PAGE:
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Howard Anglin: Canada deserves to be relegated from the G7

Commentary

The saintly editors here at The Hub have agreed to my request to produce one of my two monthly articles for the site as a monthly transatlantic diary. For those readers not familiar with the format, which is more common in British journalism, the diary is a grab bag of short items, sometimes on a common theme, but often not. In my case, what they have in common is that they are either too inconsequential to merit a full article or I can’t be bothered to come up with more than a knee-jerk reaction or a flip comment. This is January.

January

January is my birthday month, and not coincidentally the most depressing month of the year. Across most of Canada, it’s the month when the spark of hope provoked by an unblemished calendar is extinguished by the looming reality of four more months of winter (on the west coast, substitute rain for winter). Here in the U.K., the mood, as well as the weather, is not so just cold but damp. When I arrived for Hilary term, Oxford was floating. The meadows around the city are lakes, and anywhere you can see grass you can be sure it is just the deceptively solid surface of a marsh. We are like a temperate colony of Thesiger’s Marsh Arabs. Walking across Port Meadow in the dark to my birthday dinner, I soaked both shoes and one sock to mid-calf. Fortunately, the fire at The Perch did its job. I’ve no doubt the public health commissars who are determined to stamp out all traditional sources of joy have deemed wood-burning fires a menace; if so, I’m glad the good folk at The Perch are sticking with the old ways for now. The last thing one wants to see entering a pub with two wet feet is the pallid glow of an electric heater.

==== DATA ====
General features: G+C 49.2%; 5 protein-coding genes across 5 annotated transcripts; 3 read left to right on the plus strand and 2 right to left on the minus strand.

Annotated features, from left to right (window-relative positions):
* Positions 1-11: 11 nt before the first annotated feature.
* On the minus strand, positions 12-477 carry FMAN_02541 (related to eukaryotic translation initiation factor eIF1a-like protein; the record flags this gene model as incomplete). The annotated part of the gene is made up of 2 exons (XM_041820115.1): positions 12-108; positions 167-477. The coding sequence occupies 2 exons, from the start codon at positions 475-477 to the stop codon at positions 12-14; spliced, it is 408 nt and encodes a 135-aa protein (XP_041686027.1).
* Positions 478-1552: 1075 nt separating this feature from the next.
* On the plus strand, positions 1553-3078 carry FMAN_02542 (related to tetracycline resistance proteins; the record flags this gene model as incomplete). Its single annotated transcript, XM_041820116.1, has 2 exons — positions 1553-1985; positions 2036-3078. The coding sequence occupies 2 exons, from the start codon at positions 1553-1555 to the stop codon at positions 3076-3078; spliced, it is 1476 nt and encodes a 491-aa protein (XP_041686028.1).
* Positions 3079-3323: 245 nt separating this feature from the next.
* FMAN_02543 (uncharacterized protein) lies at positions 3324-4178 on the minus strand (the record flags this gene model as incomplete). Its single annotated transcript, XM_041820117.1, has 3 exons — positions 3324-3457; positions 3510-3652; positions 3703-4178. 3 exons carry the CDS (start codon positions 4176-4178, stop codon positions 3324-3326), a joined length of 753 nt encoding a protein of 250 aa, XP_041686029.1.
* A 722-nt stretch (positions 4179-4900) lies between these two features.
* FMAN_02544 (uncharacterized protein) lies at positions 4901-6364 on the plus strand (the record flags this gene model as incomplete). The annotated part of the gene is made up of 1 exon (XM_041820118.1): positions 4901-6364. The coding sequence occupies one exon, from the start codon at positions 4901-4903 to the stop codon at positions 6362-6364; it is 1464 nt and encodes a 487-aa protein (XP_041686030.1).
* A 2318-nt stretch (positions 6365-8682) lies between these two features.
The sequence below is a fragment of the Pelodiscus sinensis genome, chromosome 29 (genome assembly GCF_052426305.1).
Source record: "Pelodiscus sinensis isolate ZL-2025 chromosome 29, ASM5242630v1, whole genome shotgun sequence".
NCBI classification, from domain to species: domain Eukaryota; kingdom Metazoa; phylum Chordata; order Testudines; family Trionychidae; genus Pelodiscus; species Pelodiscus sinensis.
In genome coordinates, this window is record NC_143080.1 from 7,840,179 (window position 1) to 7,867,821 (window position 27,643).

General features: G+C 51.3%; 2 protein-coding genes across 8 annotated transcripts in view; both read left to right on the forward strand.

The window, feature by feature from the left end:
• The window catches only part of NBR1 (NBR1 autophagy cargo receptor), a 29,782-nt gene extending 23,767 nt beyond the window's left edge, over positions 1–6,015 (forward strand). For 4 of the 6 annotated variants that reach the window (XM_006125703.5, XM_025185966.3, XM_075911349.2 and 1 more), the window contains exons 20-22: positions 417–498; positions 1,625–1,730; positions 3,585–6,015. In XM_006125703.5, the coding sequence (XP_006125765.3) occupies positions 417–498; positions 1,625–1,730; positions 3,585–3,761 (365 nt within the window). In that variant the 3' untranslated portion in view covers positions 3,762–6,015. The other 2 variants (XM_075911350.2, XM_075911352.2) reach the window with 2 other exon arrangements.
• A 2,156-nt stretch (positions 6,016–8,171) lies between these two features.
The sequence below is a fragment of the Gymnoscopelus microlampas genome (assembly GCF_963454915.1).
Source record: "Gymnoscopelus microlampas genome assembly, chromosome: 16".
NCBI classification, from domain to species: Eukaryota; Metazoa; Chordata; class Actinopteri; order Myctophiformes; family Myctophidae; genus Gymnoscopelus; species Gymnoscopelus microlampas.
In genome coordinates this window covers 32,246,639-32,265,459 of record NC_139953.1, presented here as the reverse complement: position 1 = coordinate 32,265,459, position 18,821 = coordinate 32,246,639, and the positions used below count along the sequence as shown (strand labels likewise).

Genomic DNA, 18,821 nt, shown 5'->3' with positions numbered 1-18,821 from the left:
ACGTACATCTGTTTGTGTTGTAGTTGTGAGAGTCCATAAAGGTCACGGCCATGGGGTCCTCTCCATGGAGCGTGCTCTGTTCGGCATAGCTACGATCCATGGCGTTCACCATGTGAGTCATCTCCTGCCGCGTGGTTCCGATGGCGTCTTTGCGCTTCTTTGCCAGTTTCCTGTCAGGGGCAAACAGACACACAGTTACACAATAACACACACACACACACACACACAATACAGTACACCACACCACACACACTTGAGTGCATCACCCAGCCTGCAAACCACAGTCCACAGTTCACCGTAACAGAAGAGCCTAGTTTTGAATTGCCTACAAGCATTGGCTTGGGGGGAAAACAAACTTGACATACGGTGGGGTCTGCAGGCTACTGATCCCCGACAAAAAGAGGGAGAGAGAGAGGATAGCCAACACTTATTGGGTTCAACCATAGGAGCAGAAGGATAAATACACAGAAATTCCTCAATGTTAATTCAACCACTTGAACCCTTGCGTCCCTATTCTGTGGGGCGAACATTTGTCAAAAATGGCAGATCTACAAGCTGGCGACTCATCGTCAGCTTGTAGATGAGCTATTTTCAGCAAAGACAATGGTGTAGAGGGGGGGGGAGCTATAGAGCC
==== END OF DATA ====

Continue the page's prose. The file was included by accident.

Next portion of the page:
* * *

I mentioned that the mood in Ye Jolly Olde is dreary, but I should add that that is not an unusual state of affairs. With the exception of the uncharacteristically vulgar effulgence of “Cool Britannia” in the late-1990s, the British mood since it abandoned its imperial ambitions has been ironic resignation, occasionally descending into dignified gloom. Politically speaking, we’re in one of the gloomy periods. No one, not even I suspect most of their MP’s families, is even considering voting for the incumbent Conservatives, but neither does anyone, including most Labour supporters, seem particularly enthusiastic about Labour leader Keir Starmer, who has all the charisma of three-day-old rice pudding. His 20-point lead in the polls is testament to the fact that, as of now, the system offers disaffected voters no other choice. 

* * *

After almost thirteen years of Conservative rule, the country is far less conservative in just about every way imaginable—culturally, socially, legally, religiously, fiscally. About the only good thing that can be said of the party’s tenure is that it corrected a fifty-year-old error by extricating Britain from political entanglement with the corrupt and undemocratic European Union. Otherwise, taxes are up, service is down, strikes are back, and the borders are open. It’s no wonder the Conservatives are facing a generational defeat in the next election. I almost feel sorry for Rishi Sunak, who is like a junior officer promoted to command of a garrison after it’s already been overrun. It’s not his fault the senior officers wasted all the ammunition on hunting parties before being relieved of command for incompetence, but he’s going to be the poor bugger facing the enemy’s spears at close quarters.

* * *

If things weren’t bad enough on the home front, it was recently reported that a “senior U.S. General” had bluntly warned Ben Wallace, the former U.K. minister of defence, that the U.K. military “is no longer regarded as a top-level fighting force.” It makes one wonder what the Americans must think about Canada’s military. I suspect the answer is that they don’t. Yes, the CAF performed impressively in the ill-conceived war in Afghanistan, but instead of building on that experience, consecutive governments have seen defence as a politically-painless source of budget savings. The idea that we might meet our NATO obligation of spending 2 percent of GDP on our military is, at this point, almost unimaginable. 

* * *